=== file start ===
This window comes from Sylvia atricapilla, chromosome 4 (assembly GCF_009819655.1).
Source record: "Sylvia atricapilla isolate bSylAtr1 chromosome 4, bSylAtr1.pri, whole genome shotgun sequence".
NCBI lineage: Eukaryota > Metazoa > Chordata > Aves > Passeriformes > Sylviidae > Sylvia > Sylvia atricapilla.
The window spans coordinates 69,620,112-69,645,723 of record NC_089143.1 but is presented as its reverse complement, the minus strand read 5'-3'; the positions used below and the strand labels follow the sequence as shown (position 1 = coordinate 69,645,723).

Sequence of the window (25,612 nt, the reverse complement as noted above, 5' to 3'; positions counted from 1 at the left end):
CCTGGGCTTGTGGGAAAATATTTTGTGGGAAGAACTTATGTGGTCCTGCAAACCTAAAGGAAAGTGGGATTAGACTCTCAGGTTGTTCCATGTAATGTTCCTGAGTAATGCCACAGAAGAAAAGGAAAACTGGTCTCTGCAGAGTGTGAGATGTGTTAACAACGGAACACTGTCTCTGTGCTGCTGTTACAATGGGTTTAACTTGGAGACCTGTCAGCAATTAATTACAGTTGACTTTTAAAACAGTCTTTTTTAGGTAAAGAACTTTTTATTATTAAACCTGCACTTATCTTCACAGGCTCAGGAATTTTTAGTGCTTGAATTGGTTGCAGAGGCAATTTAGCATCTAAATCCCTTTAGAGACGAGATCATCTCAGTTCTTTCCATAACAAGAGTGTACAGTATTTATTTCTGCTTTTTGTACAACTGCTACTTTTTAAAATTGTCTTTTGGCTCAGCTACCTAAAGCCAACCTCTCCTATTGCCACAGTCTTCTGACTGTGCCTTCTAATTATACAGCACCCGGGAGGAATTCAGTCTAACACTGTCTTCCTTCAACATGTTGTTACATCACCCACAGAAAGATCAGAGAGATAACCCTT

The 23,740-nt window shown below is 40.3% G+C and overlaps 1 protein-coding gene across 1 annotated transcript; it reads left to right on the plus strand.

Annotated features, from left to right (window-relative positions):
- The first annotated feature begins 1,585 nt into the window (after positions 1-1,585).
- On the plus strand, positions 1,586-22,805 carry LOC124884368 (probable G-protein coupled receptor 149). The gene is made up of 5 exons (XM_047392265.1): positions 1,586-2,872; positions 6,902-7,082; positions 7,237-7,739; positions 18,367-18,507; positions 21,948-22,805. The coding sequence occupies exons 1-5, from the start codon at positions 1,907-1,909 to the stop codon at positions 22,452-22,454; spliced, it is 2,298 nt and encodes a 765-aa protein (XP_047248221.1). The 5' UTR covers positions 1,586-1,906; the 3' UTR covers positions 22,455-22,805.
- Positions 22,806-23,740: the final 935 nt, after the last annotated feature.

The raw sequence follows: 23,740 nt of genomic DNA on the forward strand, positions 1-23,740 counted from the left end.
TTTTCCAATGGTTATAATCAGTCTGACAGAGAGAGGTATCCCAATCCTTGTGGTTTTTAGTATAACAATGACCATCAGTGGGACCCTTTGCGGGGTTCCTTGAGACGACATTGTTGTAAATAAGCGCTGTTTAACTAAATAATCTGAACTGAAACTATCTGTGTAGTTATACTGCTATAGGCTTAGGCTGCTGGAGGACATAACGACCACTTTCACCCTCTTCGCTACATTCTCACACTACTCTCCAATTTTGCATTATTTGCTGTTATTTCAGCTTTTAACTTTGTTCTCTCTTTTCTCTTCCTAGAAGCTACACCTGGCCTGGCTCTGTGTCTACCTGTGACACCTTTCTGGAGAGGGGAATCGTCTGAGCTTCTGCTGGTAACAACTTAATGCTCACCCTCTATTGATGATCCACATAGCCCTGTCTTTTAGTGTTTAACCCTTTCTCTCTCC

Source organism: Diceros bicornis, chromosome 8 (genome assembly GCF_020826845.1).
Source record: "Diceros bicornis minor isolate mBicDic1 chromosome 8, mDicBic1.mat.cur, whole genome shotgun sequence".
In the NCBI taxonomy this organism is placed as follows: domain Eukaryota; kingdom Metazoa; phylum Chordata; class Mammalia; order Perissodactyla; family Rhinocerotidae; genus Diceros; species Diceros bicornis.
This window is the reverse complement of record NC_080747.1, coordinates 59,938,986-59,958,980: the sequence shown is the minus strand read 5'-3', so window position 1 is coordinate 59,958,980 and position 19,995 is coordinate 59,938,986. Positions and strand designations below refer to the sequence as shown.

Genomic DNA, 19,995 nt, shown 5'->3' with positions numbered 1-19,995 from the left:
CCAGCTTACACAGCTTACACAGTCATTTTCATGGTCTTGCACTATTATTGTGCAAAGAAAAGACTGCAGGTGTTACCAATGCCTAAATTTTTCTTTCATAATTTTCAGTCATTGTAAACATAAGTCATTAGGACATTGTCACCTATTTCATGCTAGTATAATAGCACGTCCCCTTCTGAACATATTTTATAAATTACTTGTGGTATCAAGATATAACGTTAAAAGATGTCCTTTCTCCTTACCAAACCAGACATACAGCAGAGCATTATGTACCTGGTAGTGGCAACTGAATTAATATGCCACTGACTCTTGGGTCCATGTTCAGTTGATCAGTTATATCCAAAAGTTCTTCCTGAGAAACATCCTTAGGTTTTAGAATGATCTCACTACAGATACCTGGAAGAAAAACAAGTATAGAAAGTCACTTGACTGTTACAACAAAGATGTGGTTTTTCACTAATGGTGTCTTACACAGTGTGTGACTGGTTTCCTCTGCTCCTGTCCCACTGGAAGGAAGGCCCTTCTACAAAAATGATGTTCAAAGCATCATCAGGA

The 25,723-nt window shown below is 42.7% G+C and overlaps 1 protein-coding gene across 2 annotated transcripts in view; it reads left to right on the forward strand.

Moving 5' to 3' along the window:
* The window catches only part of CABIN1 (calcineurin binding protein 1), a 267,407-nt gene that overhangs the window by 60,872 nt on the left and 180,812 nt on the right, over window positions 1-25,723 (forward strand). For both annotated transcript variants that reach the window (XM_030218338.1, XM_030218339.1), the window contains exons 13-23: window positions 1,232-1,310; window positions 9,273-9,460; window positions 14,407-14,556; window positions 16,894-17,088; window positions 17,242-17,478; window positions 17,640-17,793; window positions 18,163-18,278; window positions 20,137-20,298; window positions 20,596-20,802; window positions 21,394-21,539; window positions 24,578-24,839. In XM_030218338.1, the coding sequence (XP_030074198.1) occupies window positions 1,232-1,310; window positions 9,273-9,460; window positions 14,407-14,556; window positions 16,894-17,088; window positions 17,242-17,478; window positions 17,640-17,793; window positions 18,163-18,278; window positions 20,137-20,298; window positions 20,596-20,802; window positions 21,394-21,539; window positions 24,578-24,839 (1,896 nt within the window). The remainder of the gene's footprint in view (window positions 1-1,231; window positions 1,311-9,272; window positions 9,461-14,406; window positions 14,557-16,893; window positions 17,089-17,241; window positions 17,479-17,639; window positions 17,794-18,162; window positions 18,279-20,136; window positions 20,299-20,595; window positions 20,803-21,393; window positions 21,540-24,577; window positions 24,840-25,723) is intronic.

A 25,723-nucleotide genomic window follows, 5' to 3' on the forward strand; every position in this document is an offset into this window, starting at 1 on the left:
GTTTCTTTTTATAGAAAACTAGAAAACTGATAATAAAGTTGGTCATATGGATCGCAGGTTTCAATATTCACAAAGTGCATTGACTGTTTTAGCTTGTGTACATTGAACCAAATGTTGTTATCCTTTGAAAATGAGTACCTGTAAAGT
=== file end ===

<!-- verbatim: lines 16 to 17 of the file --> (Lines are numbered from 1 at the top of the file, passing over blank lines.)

In the NCBI taxonomy this organism is placed as follows: domain Eukaryota; kingdom Metazoa; phylum Chordata; class Mammalia; order Perissodactyla; family Rhinocerotidae; genus Diceros; species Diceros bicornis.
This window is the reverse complement of record NC_080747.1, coordinates 59,938,986-59,958,980: the sequence shown is the minus strand read 5'-3', so window position 1 is coordinate 59,958,980 and position 19,995 is coordinate 59,938,986. Positions and strand designations below refer to the sequence as shown.